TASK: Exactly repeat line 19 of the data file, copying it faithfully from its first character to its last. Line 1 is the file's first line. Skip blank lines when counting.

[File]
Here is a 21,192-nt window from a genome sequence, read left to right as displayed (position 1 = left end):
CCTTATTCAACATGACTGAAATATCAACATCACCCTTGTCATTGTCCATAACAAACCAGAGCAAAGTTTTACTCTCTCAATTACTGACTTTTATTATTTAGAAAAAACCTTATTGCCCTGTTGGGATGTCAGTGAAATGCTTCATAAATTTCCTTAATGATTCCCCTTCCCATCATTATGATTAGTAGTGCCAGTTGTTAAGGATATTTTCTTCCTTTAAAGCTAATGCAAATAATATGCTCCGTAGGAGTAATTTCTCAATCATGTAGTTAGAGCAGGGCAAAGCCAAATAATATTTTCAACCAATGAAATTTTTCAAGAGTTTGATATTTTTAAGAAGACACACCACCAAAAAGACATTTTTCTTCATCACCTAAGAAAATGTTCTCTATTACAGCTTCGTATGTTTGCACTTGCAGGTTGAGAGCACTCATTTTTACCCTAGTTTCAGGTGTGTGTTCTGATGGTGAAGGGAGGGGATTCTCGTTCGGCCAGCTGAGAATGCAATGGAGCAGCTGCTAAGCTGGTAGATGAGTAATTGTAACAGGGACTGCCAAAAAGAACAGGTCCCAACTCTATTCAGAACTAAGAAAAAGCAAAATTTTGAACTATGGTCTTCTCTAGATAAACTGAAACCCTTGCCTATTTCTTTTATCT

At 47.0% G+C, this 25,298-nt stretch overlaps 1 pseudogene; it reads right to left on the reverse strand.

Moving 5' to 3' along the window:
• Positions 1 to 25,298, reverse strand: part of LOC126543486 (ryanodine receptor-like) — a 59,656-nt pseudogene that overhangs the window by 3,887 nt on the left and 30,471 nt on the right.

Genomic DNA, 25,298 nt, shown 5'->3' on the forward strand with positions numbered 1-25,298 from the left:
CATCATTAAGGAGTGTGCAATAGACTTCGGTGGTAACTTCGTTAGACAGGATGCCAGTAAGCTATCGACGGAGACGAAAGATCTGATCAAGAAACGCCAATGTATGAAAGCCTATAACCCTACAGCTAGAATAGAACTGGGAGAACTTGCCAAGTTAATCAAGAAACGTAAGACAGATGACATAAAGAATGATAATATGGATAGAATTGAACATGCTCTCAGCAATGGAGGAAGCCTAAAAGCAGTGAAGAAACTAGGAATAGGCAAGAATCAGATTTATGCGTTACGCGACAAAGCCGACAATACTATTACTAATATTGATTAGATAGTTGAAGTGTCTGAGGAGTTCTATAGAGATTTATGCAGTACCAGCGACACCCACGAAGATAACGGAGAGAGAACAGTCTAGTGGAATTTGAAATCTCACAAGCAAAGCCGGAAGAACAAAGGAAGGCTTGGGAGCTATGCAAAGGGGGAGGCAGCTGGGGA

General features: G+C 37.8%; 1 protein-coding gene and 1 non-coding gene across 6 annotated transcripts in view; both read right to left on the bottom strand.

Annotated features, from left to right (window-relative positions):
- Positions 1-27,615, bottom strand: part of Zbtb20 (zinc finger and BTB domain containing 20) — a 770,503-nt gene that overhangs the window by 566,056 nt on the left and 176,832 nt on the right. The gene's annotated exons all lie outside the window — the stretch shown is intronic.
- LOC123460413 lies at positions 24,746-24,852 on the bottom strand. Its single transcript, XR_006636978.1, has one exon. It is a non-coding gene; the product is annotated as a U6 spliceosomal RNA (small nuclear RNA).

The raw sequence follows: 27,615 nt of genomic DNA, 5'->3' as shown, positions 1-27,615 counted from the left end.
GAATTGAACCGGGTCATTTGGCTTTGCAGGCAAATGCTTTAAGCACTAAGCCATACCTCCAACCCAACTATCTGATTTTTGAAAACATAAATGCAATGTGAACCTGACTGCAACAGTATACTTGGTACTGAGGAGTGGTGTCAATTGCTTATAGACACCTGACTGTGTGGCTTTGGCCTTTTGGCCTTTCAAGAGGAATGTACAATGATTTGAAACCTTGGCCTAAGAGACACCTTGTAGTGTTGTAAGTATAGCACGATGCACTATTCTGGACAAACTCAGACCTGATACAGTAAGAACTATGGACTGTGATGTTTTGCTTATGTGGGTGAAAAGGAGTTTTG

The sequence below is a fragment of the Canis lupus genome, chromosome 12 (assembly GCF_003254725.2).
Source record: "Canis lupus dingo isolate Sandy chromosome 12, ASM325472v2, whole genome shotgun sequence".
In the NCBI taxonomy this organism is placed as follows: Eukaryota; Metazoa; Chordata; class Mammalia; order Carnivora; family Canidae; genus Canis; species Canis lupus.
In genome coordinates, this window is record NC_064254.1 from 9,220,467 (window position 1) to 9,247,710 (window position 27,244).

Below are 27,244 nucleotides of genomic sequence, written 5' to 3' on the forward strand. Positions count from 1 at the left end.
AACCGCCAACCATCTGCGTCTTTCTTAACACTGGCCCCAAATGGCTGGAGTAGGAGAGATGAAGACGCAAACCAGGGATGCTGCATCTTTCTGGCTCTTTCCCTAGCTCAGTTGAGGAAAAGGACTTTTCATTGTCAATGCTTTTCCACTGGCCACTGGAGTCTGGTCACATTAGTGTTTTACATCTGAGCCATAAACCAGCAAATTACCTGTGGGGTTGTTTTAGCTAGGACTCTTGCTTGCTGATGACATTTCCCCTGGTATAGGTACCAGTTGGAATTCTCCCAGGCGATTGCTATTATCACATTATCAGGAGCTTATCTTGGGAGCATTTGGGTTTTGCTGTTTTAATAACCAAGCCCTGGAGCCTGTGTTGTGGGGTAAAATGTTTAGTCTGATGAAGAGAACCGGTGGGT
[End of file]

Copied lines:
AACCGCCAACCATCTGCGTCTTTCTTAACACTGGCCCCAAATGGCTGGAGTAGGAGAGATGAAGACGCAAACCAGGGATGCTGCATCTTTCTGGCTCTTTCCCTAGCTCAGTTGAGGAAAAGGACTTTTCATTGTCAATGCTTTTCCACTGGCCACTGGAGTCTGGTCACATTAGTGTTTTACATCTGAGCCATAAACCAGCAAATTACCTGTGGGGTTGTTTTAGCTAGGACTCTTGCTTGCTGATGACATTTCCCCTGGTATAGGTACCAGTTGGAATTCTCCCAGGCGATTGCTATTATCACATTATCAGGAGCTTATCTTGGGAGCATTTGGGTTTTGCTGTTTTAATAACCAAGCCCTGGAGCCTGTGTTGTGGGGTAAAATGTTTAGTCTGATGAAGAGAACCGGTGGGT